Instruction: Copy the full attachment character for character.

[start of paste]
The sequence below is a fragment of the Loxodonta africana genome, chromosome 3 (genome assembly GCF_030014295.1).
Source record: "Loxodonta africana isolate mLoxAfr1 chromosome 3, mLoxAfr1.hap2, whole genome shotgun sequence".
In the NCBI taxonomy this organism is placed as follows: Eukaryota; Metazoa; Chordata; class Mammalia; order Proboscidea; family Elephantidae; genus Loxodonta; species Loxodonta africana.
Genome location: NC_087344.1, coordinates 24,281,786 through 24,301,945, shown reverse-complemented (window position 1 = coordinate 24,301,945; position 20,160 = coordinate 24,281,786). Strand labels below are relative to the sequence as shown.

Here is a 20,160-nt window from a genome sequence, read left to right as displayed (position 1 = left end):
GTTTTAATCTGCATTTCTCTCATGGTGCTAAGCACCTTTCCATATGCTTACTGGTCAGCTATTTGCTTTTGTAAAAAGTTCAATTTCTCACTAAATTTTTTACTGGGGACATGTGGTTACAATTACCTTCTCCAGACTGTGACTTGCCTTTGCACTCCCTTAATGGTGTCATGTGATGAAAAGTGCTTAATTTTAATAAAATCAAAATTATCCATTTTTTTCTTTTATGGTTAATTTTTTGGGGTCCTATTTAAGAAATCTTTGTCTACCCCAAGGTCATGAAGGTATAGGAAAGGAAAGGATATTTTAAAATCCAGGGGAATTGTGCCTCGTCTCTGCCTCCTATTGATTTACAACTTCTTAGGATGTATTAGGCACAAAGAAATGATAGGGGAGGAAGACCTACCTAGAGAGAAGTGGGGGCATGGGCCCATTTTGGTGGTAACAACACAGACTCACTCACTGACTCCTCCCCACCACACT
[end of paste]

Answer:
The sequence below is a fragment of the Loxodonta africana genome, chromosome 3 (genome assembly GCF_030014295.1).
Source record: "Loxodonta africana isolate mLoxAfr1 chromosome 3, mLoxAfr1.hap2, whole genome shotgun sequence".
In the NCBI taxonomy this organism is placed as follows: Eukaryota; Metazoa; Chordata; class Mammalia; order Proboscidea; family Elephantidae; genus Loxodonta; species Loxodonta africana.
Genome location: NC_087344.1, coordinates 24,281,786 through 24,301,945, shown reverse-complemented (window position 1 = coordinate 24,301,945; position 20,160 = coordinate 24,281,786). Strand labels below are relative to the sequence as shown.

Here is a 20,160-nt window from a genome sequence, read left to right as displayed (position 1 = left end):
GTTTTAATCTGCATTTCTCTCATGGTGCTAAGCACCTTTCCATATGCTTACTGGTCAGCTATTTGCTTTTGTAAAAAGTTCAATTTCTCACTAAATTTTTTACTGGGGACATGTGGTTACAATTACCTTCTCCAGACTGTGACTTGCCTTTGCACTCCCTTAATGGTGTCATGTGATGAAAAGTGCTTAATTTTAATAAAATCAAAATTATCCATTTTTTTCTTTTATGGTTAATTTTTTGGGGTCCTATTTAAGAAATCTTTGTCTACCCCAAGGTCATGAAGGTATAGGAAAGGAAAGGATATTTTAAAATCCAGGGGAATTGTGCCTCGTCTCTGCCTCCTATTGATTTACAACTTCTTAGGATGTATTAGGCACAAAGAAATGATAGGGGAGGAAGACCTACCTAGAGAGAAGTGGGGGCATGGGCCCATTTTGGTGGTAACAACACAGACTCACTCACTGACTCCTCCCCACCACACT